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Pickle Me This

December 9, 2009

Pickle Me This Top Books of 2009

  • The Believers by Zoe Heller. From my review: “In The Believers, Heller illuminates the faith necessary to try to live a life without faith. The way in which politics and even family can become a surrogate religion, filling up the void. And also the faith required to sustain a marriage, to raise a child, to save the world, and the strange nature of the kind of belief in that such things are even possible”
  • Delicate, Edible Birds by Lauren Groff. From my review: “I will say, however, that this is a book worth judging by its cover, for the reader will not be disappointed. The cover’s bird motif appearing throughout the collection, joining these stories otherwise so disparate by style, narration, location, characterization. But the birds are there, and so is water, bodies of big and small, and swimmers, and poolside loungers, and drownings and rain. So that to ponder all these stories together after the fact is to draw surprising connections, new conclusions. Here are nine stories that belong together, but not in ways that one might suspect.”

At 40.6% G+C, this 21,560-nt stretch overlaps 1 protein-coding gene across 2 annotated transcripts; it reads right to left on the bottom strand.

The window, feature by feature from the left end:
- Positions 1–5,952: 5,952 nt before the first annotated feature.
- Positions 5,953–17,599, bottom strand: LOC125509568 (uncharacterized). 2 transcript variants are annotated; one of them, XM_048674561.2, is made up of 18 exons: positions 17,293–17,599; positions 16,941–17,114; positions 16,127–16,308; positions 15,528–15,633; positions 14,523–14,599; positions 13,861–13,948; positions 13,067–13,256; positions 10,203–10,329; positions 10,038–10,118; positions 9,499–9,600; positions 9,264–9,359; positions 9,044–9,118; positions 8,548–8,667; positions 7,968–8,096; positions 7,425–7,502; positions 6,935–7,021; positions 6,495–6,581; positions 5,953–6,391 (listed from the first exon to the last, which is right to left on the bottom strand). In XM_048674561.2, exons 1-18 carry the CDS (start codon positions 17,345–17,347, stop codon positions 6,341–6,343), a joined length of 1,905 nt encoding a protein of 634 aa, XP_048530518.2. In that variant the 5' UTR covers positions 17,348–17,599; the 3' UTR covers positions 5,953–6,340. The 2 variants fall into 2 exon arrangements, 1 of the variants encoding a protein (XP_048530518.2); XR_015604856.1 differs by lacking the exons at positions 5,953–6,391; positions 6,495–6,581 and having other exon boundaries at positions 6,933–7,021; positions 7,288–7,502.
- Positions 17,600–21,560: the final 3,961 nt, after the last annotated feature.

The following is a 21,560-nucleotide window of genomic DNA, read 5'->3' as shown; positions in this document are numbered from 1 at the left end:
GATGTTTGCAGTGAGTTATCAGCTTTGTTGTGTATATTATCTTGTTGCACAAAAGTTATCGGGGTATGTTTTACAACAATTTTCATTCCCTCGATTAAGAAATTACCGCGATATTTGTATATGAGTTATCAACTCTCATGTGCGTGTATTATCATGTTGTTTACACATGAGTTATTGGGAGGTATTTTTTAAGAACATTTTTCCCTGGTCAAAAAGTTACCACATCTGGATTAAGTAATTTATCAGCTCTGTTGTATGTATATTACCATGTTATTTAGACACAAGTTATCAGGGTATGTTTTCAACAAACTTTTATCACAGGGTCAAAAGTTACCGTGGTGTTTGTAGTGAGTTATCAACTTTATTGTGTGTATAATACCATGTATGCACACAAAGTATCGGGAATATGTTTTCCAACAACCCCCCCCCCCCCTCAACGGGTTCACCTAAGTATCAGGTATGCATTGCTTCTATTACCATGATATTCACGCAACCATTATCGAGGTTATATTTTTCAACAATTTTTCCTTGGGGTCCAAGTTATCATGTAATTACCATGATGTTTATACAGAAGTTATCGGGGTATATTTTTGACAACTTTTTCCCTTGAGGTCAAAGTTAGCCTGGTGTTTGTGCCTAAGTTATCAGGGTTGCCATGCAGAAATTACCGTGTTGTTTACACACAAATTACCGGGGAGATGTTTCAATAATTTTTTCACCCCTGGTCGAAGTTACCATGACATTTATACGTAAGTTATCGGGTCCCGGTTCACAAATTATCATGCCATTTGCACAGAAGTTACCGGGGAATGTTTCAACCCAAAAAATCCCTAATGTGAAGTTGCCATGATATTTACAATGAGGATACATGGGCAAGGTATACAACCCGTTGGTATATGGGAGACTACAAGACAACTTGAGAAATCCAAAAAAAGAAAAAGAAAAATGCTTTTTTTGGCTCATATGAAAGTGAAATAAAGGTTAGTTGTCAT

• The Spare Room by Helen Garner. From my review: “This is a perfect novel. It’s also quite short, but… there is substance, layers and layers of. At its root about friendship, which Garner refers to here as a “long conversation”. As well as family, and belonging, and imposition, understanding, and proprietorship of each other and ourselves. Garner’s narrator fascinating to consider, her motivations, what her words and actions reveal. This novel is quiet in its force, and enormous for the space it gives to ponder.”
  • The Children’s Book by A.S. Byatt. From my review: “The Children’s Book is a big book in which time passes quickly, and the reading is gripping. Similarities to Byatt’s best-known work Possession have been made for good reason, though this doesn’t mean the author is simply replaying an old game. She has embarked upon something sprawling here– a story about the invention of childhood, about artistry and artfulness, about motherhood, and the status of women, all with an enormous cast of characters, most of whom are made to be tremendously alive. The novel also stands up as historical fiction, though I don’t like to use that term about books I like and I loved this one– there is nothing dusty, sepia-toned about it. The Children’s Book is decidedly vivid and surprising.”
  • February by Lisa Moore. From my review: “February is a novel about moving forward, about never letting go and doing the right thing. Its characters are vivid and wonderful, their thoughts positively “thought-like”– twisting, interrupted, irrational– as Moore’s style continues on in the same surprising vein, her technical innovation perfectly realized. The story is as funny as it is sad, and that sadness has meaning beyond itself. It’s a rare thing– a perfect book. I would call it one of the best books published in Canada this year, but I’m taking my chances on it being one of the best books from anywhere”